Pacingguy said...

I will plead guilty regarding the oversimplification charge. However, I have heard many people complain it is virtually impossible to win from the second tier and how you should have your nose on the gait when a race begins. In fact, when the Meadowlands was having twelve horse fields this year, certain drivers basically said it was impossible to win.

Make no mistake, the second tier means you need to race slightly more distance and could be an impediment but I suspect the biggest problem we have are drivers looking at the second tier as an excuse to race assuming they can't win. Maybe when the purse is bigger the driver is more willing to get involved in the race than if it was a regular overnight event.

Anonymous said...

Horses have been winning from the second tier at many tracks, for a long time; the overwhelming majority of people who follow racing even casually know that, so I have no clue who is telling you that "it's virtually im possible to win from the second tier". Please let those people know that they can bet at my window anytime they'd like! Also, how does a second tier start mean that you'll "need to race slightly more distance"? Horses that start behind the 1 horse will almost certainly travel LESS distance than the majority of horses of horses from the outer slots! It just doesn't seem to me that you have a real understanding of WHY people are opposed to having trailers. I'm not even offering an opinion as to whether trailers are "good" for the game, but simply pointing out that the manner in which you've presented the "proof" is way oversimplified...and the "many people" you claim to be quoting can't possibly be folks with any significant background in racing. Oh - and the drivers that dislike the 12 horse fields do so because of the incredible uncertainty of the race, and the inability to consistently map out a driving strategy with so much TRAFFIC on the racetrack. And without question, drawing Post 12 (from the second tier) will SEVERELY compromise a contender's chances, forcing him to rely a lot more on "luck" than he would normally have to.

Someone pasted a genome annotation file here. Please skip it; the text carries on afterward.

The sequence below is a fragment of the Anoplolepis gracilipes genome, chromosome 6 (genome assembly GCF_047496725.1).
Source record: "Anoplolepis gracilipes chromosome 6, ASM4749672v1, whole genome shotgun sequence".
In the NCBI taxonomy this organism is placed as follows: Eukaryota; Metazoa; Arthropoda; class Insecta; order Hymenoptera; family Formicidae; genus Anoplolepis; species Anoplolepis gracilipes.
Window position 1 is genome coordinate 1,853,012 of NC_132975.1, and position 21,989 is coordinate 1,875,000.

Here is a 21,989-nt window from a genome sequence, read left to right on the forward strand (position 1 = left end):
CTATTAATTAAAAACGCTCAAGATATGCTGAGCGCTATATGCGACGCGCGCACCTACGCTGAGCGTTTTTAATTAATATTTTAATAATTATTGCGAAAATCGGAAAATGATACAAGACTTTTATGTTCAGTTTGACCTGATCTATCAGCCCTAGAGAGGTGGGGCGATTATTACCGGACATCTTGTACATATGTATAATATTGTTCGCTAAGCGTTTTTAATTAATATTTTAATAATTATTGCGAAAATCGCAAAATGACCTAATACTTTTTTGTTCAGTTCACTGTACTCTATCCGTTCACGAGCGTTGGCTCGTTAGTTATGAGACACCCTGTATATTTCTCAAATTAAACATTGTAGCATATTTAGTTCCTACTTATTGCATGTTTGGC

Pacingguy said...

I understand the safety arguments of having two tiers, something which those racing outside of North America seem to be able to deal with without any carnage.

Yes, it is true that having the nine hole on a half mile track is an advantage over the outside horses, provided the inside horses leave. But then, when you are the only horse in the second tier you can start from anywhere so hopefully you can find a position where a horse will leave.

One of the biggest arguments horsemen make is the safety issue, a questionable argument IMO when you are dealing with quality drivers. Then there are traffic issues which certainly can be an issue but it is self-defeating when drivers already figure they have lost the race.

The simplification I gave was to make the article shorter; I am trying not to write novels in my posts as you tend to lose people's interest.

Allow me to quote from a DRF column:

"In the 9 races with expanded fields raced so far at this meet, the horses from posts 11 and 12 have finished in-the-money twice in 18 opportunities. And some of them have been either favorites or lower odds."

“When you start from the second tier you just don’t have a fair shot,” said Tetrick. “From post 11 you have to do whatever the 1 does because you have the 12 right to your outside. The 12 is a little bit better because at least you have no one to your outside and can start behind the 2, 3 or 4.”

Tetrick also brought up a safety issue of horses jockeying for position into the first turn and the number of horses which are losing their air because they have to race parked the entire mile or are trapped with no place to race after getting fired up early to secure position

I for one love the idea of a second tier as it provides more wagering opportunities. I will say to have more than two starters in the second tier at a mile distance may be a problem; I would suggest races need to be longer if you are going to put more than two horses in the second tier.

Using the second tier makes for better betting races. Look at the NA Cup eliminations where I recall there were 21 horses entered. Instead of three races with seven starters you could have had two races with one race having ten horses and one with eleven horses.

At this point, we need to agree to disagree.